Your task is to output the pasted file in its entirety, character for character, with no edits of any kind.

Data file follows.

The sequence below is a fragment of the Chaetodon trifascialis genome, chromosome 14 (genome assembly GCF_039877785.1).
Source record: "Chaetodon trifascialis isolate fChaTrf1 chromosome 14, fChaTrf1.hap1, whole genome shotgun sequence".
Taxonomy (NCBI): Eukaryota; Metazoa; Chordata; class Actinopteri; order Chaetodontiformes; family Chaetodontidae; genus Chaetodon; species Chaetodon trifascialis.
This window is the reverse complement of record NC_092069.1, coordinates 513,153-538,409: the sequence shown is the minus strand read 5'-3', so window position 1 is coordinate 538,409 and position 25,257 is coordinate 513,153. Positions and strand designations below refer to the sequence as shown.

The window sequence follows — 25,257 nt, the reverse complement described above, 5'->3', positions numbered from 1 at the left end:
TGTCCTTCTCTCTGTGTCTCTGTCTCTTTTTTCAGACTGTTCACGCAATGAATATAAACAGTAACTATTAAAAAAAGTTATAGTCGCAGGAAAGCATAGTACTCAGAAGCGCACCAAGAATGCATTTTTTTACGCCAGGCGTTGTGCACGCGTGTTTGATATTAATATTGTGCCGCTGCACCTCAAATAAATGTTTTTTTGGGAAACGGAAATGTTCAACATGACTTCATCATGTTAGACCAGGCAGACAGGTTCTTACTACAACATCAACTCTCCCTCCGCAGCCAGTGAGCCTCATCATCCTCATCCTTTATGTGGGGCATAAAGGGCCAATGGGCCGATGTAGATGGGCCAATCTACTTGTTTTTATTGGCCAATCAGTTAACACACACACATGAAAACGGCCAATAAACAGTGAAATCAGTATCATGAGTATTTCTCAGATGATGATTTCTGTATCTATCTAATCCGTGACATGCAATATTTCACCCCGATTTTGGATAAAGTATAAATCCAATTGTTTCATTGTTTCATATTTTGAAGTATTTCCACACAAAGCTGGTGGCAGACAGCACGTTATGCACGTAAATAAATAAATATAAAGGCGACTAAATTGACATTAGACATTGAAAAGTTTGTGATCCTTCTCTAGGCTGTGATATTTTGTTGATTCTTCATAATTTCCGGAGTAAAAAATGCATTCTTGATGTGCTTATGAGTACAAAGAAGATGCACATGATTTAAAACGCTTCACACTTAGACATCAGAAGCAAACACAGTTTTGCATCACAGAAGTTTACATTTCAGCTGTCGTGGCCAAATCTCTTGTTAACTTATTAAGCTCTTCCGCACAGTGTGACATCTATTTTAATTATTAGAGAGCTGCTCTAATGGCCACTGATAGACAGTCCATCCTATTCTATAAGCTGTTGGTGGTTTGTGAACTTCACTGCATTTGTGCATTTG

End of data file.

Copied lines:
The sequence below is a fragment of the Chaetodon trifascialis genome, chromosome 14 (genome assembly GCF_039877785.1).
Source record: "Chaetodon trifascialis isolate fChaTrf1 chromosome 14, fChaTrf1.hap1, whole genome shotgun sequence".
Taxonomy (NCBI): Eukaryota; Metazoa; Chordata; class Actinopteri; order Chaetodontiformes; family Chaetodontidae; genus Chaetodon; species Chaetodon trifascialis.
This window is the reverse complement of record NC_092069.1, coordinates 513,153-538,409: the sequence shown is the minus strand read 5'-3', so window position 1 is coordinate 538,409 and position 25,257 is coordinate 513,153. Positions and strand designations below refer to the sequence as shown.

The window sequence follows — 25,257 nt, the reverse complement described above, 5'->3', positions numbered from 1 at the left end:
TGTCCTTCTCTCTGTGTCTCTGTCTCTTTTTTCAGACTGTTCACGCAATGAATATAAACAGTAACTATTAAAAAAAGTTATAGTCGCAGGAAAGCATAGTACTCAGAAGCGCACCAAGAATGCATTTTTTTACGCCAGGCGTTGTGCACGCGTGTTTGATATTAATATTGTGCCGCTGCACCTCAAATAAATGTTTTTTTGGGAAACGGAAATGTTCAACATGACTTCATCATGTTAGACCAGGCAGACAGGTTCTTACTACAACATCAACTCTCCCTCCGCAGCCAGTGAGCCTCATCATCCTCATCCTTTATGTGGGGCATAAAGGGCCAATGGGCCGATGTAGATGGGCCAATCTACTTGTTTTTATTGGCCAATCAGTTAACACACACACATGAAAACGGCCAATAAACAGTGAAATCAGTATCATGAGTATTTCTCAGATGATGATTTCTGTATCTATCTAATCCGTGACATGCAATATTTCACCCCGATTTTGGATAAAGTATAAATCCAATTGTTTCATTGTTTCATATTTTGAAGTATTTCCACACAAAGCTGGTGGCAGACAGCACGTTATGCACGTAAATAAATAAATATAAAGGCGACTAAATTGACATTAGACATTGAAAAGTTTGTGATCCTTCTCTAGGCTGTGATATTTTGTTGATTCTTCATAATTTCCGGAGTAAAAAATGCATTCTTGATGTGCTTATGAGTACAAAGAAGATGCACATGATTTAAAACGCTTCACACTTAGACATCAGAAGCAAACACAGTTTTGCATCACAGAAGTTTACATTTCAGCTGTCGTGGCCAAATCTCTTGTTAACTTATTAAGCTCTTCCGCACAGTGTGACATCTATTTTAATTATTAGAGAGCTGCTCTAATGGCCACTGATAGACAGTCCATCCTATTCTATAAGCTGTTGGTGGTTTGTGAACTTCACTGCATTTGTGCATTTG